Lucas Museum Adds Diego Rivera, Paul Cadmus, Yinka Shonibare
|Diego Rivera, Opponent of Nazism, 1933. Lucas Museum of Narrative Art|
Despite being thwarted in a hail-Mary bid to buy Rivera's Making of a Fresco from the San Francisco Art Institute, the Lucas succeeded in acquiring one panel of another prime 1930s mural. Opponent of Nazism is one of 21 panels (8 surviving) of the Portrait of America mural made for New York's New Workers School. It followed Rivera's ill-fated mural commission for Rockefeller Center, destroyed by the Rockefeller family after the artist included a portrait of Vladimir Lenin. Perhaps in reaction, Rivera made the New Workers School mural portable, composed of distinct panels. The panels have been scattered around the world, the largest in Nagoya, Japan. The Lucas panel, about 34 inches square, presents a Communist worker as an opponent of the Nazis.
|Charles White, Presentation Study for Mary McLeod Bethune Mural, 1977-1978|
|Paul Cadmus, The Haircut, 1986|
|Criselda Vasquez, The New American Gothic, 2017|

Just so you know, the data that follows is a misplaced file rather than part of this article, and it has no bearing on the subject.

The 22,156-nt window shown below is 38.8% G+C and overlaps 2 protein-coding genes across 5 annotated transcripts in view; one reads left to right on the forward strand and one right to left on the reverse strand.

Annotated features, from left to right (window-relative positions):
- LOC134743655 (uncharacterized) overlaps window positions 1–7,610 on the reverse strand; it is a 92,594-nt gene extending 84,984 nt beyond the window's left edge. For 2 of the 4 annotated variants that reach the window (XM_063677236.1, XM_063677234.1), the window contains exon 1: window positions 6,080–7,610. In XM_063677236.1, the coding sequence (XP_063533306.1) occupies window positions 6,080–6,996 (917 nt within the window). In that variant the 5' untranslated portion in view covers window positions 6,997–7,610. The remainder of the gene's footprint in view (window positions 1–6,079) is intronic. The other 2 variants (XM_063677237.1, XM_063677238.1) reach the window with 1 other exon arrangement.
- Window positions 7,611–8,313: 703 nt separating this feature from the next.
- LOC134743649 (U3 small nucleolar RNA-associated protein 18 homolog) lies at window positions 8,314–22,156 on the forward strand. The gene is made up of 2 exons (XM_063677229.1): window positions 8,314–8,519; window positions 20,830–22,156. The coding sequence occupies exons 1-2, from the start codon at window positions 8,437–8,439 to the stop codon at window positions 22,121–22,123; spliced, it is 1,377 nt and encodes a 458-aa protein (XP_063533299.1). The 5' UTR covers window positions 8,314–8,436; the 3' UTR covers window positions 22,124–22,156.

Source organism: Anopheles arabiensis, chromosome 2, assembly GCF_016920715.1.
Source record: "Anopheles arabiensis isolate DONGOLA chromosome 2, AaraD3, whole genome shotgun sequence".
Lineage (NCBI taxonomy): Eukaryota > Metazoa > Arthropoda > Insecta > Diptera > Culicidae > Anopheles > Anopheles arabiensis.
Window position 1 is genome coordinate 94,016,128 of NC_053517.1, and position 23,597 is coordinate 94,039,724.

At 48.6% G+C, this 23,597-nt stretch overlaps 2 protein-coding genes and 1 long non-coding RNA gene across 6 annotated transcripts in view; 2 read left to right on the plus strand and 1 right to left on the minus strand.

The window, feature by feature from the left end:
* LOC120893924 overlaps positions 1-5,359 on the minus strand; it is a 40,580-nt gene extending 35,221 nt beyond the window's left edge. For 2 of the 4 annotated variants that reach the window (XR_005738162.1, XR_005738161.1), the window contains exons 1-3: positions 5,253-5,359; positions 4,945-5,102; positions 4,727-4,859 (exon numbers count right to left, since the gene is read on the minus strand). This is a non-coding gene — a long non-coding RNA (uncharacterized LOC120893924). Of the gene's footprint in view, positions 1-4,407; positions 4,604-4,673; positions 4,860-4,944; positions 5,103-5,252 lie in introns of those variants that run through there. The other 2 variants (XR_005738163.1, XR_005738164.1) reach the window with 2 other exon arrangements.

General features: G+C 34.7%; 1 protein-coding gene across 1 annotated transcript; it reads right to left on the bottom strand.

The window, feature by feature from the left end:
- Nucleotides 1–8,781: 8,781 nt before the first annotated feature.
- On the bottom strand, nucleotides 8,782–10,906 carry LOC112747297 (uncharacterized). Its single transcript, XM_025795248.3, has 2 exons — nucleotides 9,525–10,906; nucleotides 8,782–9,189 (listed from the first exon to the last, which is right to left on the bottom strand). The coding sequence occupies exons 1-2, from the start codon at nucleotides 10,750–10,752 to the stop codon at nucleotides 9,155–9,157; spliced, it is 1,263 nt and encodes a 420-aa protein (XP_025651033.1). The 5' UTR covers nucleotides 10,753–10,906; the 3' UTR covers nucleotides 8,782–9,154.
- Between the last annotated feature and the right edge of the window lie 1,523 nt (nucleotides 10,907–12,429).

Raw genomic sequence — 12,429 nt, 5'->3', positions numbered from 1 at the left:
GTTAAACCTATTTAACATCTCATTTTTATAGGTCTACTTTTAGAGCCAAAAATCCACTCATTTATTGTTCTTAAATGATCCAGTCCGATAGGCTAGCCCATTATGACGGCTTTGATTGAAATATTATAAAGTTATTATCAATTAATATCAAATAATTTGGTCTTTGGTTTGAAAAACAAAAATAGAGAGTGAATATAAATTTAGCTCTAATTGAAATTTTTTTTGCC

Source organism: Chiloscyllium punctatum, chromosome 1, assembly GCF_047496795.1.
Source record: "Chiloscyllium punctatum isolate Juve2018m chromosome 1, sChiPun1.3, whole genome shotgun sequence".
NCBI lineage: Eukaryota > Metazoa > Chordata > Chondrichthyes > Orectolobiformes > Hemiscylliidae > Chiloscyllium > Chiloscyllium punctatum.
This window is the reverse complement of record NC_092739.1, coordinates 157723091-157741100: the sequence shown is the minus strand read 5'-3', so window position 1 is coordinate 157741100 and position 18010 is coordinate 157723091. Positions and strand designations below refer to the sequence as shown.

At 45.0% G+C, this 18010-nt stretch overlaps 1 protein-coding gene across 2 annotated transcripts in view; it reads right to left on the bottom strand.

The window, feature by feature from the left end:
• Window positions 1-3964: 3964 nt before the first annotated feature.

Criselda Vasquez' The New American Gothic transcends the jokey premise (which kind of rhymes with another recent acquisition, actually). The subjects are the artists' hard-working parents. New American Gothic was a viral hit on Instagram, leapfrogging the art market as gatekeeper.
|Kadir Nelson, Art Connoisseurs, 2019|
|Yinka Shonibare MBE, Crash Willy, 2009|
|Utagawa Kuniyoshi, Byo'utchi Sunritsu (Sun Li), 1827-1830|
|Jack Kirby (pencil) and Frank Giacoia (ink), Black Panther cover, 1977|
|Carl Spitzweg, Der Hexenmeister, 1875-1880.|
As I wrote in 2018, the Lucas is buying legitimacy with a core of "serious" art, and there's nothing wrong with that. At the same time it seemingly can't not collect dreck, sometimes paying high prices for it. Meanwhile it is assembling a collection of popular art forms (comics, magazine cover art, murals, movie concept art, etc.) that rarely gets its due anywhere else. This phase of the collection, more serious than its objects may pretend to be, is likely to be the Lucas' most significant contribution to L.A. and world culture.
More on the Lucas Museum's updated site.